`Sushi Boy' Aims To Slice Through Japan's Rice Ban
UNITED States officials are quietly gloating over an attempt by a Japanese merchant to break down his government's Berlin Wall-like ban against the import of foreign rice.
The merchant, Fujio Matsumoto, who owns an Osaka-based chain of 44 restaurants called Sushi Boy, has revived a key US-Japan dispute with a plan to import sushi and rice balls containing 100 percent Californian rice starting in November. Such rice costs about six times less than Japanese rice.
Japanese Food Agency officials have tried to block the import pending their ruling on whether these kinds of specialty rice products would fit into a legal loophole that allows such processed items as rice flour and Rice Krispies to enter the country.
While the foreign rice in the imported sushi would be cooked and molded to fit under slices of raw fish, it might look too similar to regularly consumed rice for officials, and thus not be allowed. A Food Agency official says the imported sushi itself may not meet all guidelines on the proportion of processed rice to fish.
But, says a Sushi Boy official, Masahiro Namba, "Our product would be strictly made up of 23 grams of rice while the fish on top, such as tuna, would be 10 grams. That fits the agency rule that the non-rice portion exceed 20 percent."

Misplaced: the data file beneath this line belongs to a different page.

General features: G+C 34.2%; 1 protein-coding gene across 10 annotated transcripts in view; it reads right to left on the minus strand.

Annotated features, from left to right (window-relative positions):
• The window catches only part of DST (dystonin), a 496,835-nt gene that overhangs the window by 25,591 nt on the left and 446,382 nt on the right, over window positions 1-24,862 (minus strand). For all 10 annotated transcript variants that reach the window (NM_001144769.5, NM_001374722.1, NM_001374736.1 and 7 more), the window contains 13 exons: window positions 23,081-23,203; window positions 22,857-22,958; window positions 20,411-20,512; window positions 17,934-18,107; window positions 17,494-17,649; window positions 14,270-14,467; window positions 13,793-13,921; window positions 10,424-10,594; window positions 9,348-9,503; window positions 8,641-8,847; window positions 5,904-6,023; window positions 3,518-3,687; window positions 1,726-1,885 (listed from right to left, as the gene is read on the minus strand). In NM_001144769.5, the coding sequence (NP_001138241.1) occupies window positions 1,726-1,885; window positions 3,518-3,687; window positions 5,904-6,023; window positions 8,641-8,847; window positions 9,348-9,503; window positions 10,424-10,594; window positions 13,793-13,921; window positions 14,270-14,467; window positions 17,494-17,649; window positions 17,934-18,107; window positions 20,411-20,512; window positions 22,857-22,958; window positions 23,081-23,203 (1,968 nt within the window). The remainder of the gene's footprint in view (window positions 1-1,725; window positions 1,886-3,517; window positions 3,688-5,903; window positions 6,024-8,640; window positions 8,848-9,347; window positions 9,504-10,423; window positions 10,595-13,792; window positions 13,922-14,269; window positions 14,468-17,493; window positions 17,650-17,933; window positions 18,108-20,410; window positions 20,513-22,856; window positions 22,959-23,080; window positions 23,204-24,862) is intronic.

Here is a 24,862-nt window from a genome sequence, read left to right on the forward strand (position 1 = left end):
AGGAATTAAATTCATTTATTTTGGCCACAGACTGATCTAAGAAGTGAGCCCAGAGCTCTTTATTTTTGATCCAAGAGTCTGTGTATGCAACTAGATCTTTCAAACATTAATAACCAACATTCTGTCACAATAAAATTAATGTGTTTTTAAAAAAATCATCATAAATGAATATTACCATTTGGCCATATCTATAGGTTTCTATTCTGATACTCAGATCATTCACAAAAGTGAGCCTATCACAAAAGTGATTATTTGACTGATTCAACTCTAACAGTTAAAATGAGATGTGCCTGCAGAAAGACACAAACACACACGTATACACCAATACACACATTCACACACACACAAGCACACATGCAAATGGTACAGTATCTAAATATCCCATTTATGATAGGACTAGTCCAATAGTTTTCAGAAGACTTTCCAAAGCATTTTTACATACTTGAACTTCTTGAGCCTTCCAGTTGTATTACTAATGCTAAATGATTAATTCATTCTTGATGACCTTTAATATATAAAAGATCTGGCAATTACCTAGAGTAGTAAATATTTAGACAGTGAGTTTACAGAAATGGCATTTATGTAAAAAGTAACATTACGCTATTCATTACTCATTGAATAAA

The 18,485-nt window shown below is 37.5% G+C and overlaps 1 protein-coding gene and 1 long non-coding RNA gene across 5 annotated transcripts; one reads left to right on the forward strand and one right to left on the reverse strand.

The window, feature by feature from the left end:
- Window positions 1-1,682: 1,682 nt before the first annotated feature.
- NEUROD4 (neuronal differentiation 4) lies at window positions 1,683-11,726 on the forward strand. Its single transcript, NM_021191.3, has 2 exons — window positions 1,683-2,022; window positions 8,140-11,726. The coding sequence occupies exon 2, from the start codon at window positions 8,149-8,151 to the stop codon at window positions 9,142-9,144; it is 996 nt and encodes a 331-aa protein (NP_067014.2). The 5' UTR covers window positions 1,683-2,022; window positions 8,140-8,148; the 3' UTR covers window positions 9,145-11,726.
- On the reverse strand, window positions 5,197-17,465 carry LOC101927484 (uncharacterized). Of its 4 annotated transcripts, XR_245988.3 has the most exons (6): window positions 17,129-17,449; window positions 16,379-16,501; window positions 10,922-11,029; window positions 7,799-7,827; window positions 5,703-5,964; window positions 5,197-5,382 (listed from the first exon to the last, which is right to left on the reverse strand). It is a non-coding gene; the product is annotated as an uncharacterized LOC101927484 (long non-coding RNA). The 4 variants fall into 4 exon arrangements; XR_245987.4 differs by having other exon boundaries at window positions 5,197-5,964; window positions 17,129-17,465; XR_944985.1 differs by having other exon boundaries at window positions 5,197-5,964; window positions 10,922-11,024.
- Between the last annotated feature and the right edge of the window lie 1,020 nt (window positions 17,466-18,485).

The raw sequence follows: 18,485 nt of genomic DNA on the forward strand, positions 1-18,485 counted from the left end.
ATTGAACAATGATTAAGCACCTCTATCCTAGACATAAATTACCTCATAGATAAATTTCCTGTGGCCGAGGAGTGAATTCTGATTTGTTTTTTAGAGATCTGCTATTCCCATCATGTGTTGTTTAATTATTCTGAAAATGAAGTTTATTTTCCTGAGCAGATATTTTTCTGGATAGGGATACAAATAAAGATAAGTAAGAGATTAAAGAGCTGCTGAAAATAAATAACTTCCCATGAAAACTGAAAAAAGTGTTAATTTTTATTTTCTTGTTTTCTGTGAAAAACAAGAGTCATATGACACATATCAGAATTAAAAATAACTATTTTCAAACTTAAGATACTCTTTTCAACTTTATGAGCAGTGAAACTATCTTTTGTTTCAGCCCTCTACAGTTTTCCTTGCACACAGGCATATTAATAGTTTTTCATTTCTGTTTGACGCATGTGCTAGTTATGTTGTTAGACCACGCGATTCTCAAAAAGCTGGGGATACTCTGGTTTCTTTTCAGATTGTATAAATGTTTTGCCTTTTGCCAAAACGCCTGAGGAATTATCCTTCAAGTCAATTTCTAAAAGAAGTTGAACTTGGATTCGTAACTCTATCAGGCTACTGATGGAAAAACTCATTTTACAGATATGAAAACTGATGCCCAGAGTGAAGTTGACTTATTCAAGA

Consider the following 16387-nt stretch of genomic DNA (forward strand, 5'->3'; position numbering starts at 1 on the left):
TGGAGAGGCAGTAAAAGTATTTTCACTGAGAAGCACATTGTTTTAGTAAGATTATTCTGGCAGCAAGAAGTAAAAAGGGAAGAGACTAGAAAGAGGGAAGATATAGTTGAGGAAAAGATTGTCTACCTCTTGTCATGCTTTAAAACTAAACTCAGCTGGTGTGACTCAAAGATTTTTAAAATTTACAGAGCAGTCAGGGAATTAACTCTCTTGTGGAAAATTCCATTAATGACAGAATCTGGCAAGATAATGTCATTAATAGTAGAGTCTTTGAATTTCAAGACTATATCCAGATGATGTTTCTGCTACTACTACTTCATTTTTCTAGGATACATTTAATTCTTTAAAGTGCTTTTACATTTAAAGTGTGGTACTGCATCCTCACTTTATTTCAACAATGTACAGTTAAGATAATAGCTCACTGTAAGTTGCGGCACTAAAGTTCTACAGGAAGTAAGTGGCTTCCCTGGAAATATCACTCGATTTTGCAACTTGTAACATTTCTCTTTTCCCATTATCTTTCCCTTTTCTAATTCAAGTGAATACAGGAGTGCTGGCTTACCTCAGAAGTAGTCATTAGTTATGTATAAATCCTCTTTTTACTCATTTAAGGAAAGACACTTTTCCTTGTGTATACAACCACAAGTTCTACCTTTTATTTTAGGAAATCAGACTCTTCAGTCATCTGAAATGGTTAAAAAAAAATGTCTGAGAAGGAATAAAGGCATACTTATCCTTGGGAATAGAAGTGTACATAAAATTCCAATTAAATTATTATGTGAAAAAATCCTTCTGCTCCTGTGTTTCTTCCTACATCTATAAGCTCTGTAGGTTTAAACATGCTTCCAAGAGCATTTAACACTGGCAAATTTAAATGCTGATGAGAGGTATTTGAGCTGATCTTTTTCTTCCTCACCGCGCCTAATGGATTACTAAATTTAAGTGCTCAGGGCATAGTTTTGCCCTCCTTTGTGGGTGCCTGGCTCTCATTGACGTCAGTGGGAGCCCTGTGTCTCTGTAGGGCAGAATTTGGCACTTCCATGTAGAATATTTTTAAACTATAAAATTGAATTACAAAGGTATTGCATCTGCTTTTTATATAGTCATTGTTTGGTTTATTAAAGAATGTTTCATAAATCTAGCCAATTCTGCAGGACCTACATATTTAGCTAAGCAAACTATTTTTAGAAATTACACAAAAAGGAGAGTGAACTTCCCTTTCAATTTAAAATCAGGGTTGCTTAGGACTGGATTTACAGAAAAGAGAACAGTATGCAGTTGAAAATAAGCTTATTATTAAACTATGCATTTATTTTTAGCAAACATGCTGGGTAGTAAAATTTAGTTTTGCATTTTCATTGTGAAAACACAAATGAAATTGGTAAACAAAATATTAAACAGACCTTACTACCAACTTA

The incident comes at a vulnerable time for Japan's ruling Liberal Democratic Party (LDP), which relies heavily on rural farmers for votes in return for protecting them from cheap foreign rice. Talks on the Uruguay Round of the General Agreement on Tariffs and Trade (GATT), aimed at expanding world trade, are expected to pick up speed next month, which would revive pressure on Japan to open its rice market. The US has long cited Japan's rice ban as a major impediment to success of the Uruguay Round.
The import plan by an urban restaurant delights US officials in Tokyo who have long sought to have Japanese leaders respond more to the interests of city dwellers than to rural farmers on many issues, and to allow cheaper foreign imports to enter the country.
The US has asked the Food Agency to allow the import, which would come from Sushi Boy's factory in Escondido, Calif.
A similar confrontation took place in 1990 when officials of the US Rice Millers Association tried to display a few pounds of American rice at a food fair in Tokyo and were threatened with arrest for violating Japan's Food Control Law.
Earlier this month, an urgent plea was made to Japan to drop its rice ban by Arthur Dunkel, secretary-general of GATT, the world body that sets trade rules.
He asked that Japan adopt his proposal for all nations to impose tariffs rather than either bans or quotas on imported food. But Mr. Dunkel was rebuffed by LDP officials, who cited an important election coming up next year.